April 22

The secret of joy in work
is contained in one word--
excellence.  To know how to
do something well is to enjoy it.

Pearl S. Buck


Today's Meditation:

At the risk of sounding negative, I witness very often why people don't much like the jobs they have.  They don't like their jobs because they don't give their all to them, and because they don't do that, they never reach the level of excellence that brings great amounts of satisfaction and fulfillment and, yes, joy.  They simply get by in their jobs, often doing the bare minimum and complaining about how unfulfilling the work is.

I've had jobs that I've disliked, and I know that there have been jobs that I've disliked because I never really gave the work a chance.  I've had other jobs that really should have been worse, but they've consisted of work that interested me, which meant that I focused strongly on the work and gave it my all.  When I've done that, I've enjoyed the work much, much more and the work that I've done has been of a very high quality.

I constantly witness in school that kids who don't put forth effort tend to be the most bored--and it doesn't work the other way around.  The common excuse--that they don't give effort because they're bored--is usually not completely true.  The fact is that most of the kids who don't do their work are causing the lack of excellence themselves, and are finding the subjects boring because of their lack of effort.  The cause-and-effect relationship of the two states is completely turned around from reality.

A man named Jack Daniels is an accomplished expert in running, especially in running for speed.  He says that something that surprises him is that in a race, when runners start to feel tired, almost none of them actually think about speeding up as a way to work their way through the fatigue.  In his experience, speeding up offers the legs a new pace and a new stride that can help a runner do his or her best in a given race.  When we get tired of our work, we rarely think of pushing harder in order to make the work more interesting.

When I do something very, very well, I get a lot of satisfaction from it.  I get a feeling of fulfillment, and yes, even joy.  I enjoy going to work, and I enjoy doing the work.  And all of the enjoyment is due not to what the work is, but to what I give to it.  It's a dynamic that's important to remember, and one that sets you apart from others--someone who enjoys the job and does it very well is a very valuable person, in very many ways.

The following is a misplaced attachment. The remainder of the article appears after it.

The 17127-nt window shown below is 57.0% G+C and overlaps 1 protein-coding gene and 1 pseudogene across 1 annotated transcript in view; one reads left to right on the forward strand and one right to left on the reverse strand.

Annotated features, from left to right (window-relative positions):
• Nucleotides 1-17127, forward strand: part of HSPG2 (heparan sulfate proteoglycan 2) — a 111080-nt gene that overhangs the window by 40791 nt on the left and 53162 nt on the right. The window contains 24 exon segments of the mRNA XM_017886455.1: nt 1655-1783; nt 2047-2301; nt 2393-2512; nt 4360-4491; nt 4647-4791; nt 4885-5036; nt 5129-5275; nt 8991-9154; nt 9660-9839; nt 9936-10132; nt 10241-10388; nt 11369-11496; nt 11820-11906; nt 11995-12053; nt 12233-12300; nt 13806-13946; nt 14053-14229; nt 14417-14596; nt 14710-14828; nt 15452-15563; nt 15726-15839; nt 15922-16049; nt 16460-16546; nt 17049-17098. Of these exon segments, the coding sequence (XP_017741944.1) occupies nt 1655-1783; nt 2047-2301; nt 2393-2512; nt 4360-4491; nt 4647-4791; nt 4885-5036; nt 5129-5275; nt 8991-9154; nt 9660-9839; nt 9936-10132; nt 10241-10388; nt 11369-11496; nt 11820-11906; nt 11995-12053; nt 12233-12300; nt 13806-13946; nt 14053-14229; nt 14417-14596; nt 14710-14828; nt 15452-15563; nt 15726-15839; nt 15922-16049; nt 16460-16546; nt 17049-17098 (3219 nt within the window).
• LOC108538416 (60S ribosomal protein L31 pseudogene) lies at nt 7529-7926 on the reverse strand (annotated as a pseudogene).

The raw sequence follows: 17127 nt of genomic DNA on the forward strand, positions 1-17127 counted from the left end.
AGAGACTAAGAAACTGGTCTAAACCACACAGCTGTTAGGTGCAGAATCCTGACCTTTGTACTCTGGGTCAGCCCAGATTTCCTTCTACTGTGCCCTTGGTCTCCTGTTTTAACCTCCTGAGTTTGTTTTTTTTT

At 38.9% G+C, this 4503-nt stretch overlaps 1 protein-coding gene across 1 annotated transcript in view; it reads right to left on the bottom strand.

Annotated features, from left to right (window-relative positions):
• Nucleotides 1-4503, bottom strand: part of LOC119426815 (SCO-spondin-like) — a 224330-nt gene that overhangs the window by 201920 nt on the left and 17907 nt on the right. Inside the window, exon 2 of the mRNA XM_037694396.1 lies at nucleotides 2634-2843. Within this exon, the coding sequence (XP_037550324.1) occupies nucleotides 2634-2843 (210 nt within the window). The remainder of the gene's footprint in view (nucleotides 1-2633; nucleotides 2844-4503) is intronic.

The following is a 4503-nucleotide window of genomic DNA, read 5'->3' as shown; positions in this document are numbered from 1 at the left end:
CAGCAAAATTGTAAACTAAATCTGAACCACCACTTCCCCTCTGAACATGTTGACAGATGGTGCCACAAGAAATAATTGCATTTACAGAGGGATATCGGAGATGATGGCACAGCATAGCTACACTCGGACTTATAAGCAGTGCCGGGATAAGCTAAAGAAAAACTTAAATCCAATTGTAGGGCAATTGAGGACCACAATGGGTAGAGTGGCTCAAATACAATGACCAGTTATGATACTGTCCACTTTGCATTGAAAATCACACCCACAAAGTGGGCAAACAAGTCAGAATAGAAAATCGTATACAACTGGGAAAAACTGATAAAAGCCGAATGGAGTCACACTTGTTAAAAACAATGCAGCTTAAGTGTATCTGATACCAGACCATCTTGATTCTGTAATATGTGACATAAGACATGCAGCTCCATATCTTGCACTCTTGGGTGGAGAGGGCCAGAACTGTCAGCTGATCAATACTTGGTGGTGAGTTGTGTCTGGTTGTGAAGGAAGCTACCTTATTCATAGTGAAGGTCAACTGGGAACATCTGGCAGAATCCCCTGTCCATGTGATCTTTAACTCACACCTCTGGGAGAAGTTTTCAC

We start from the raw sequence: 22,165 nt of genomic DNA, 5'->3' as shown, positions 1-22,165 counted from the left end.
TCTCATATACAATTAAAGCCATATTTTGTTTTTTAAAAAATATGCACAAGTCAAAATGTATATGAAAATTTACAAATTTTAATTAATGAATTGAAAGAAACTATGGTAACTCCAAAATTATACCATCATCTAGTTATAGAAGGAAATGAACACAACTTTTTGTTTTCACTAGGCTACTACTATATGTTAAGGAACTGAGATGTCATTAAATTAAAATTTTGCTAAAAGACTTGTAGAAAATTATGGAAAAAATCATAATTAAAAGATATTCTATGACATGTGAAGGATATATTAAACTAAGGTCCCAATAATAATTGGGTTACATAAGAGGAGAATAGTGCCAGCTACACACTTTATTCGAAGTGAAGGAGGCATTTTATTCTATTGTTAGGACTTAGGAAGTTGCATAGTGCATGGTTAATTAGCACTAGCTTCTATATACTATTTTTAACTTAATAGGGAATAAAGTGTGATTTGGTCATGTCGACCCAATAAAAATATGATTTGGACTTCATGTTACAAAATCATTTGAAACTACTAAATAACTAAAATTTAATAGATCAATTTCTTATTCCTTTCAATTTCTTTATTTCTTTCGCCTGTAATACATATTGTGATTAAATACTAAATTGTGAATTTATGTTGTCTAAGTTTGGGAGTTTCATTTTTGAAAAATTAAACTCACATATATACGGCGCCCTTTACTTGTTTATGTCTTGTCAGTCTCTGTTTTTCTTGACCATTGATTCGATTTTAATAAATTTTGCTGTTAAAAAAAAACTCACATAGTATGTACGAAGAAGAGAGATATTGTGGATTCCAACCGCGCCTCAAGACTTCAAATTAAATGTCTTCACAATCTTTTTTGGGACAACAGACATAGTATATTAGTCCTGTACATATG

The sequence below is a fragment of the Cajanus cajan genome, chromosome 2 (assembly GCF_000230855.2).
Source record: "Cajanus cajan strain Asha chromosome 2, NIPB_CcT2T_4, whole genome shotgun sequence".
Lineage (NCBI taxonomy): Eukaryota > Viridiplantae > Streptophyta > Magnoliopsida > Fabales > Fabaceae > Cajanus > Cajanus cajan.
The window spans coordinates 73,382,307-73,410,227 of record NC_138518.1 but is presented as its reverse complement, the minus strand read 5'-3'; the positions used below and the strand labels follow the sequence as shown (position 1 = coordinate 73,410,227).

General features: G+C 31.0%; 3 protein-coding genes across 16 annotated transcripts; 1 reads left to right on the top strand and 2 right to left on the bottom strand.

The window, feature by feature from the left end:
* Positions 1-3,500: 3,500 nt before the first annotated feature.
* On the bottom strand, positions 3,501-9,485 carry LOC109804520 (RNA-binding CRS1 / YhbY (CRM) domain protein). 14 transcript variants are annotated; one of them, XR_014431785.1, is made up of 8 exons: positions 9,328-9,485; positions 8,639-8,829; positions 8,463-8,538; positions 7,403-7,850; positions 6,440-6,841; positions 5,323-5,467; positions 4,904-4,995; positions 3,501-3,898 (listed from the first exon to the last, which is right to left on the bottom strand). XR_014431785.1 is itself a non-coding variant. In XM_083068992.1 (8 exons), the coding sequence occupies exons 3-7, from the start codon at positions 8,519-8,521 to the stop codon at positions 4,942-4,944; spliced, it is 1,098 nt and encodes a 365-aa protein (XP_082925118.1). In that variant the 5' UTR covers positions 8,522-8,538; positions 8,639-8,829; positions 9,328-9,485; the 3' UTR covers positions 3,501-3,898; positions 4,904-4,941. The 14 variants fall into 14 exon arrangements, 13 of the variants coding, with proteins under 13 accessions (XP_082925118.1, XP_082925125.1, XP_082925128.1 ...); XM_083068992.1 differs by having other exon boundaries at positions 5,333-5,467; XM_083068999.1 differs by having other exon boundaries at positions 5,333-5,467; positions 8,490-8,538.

Questions to consider:

How might we start to give all we can to our work, even if we sometimes find it tedious or annoying?

Why is it so easy to start focusing on other things at work if we're somehow bored with the work we're doing, instead of putting ourselves into the work more?

What are some of the benefits of giving our all to our work and starting to enjoy the work and the results?

For further thought:

There are four stenographers in my office and each of us is assigned to take letters from several men.  Once in a while we get jammed up in these assignments.  One day, when an assistant department head insisted that I do a long letter over, I started to rebel.  I tried to point out to him that the letter could be corrected without being retyped--and he retorted that if I didn't do it over, he would find someone else who would!  I was absolutely fuming!  But as I started to retype this letter, it suddenly occurred to me that there were a lot of other people who would jump at the chance to do the work I was doing.  Also, that I was being paid a salary to do just that work.  I began to feel better.  I suddenly made up my mind to do my work as if I actually enjoyed it--even though I despised it.  Then I made this important discovery:  If I do my work as if I really enjoy it, then I do enjoy it to some extent.  I also found I can work faster when I enjoy my work.  So there is seldom any need now for me to work overtime.  This new attitude of mine gained me the reputation of being a good worker.  And when one of the department superintendents needed a private secretary, he asked for me for the job--because, he said, I was willing to do the extra work without being sulky!  This matter of the power of a changed mental attitude has been a tremendously important discovery to me.  It has worked wonders!

Vallie G. Golden


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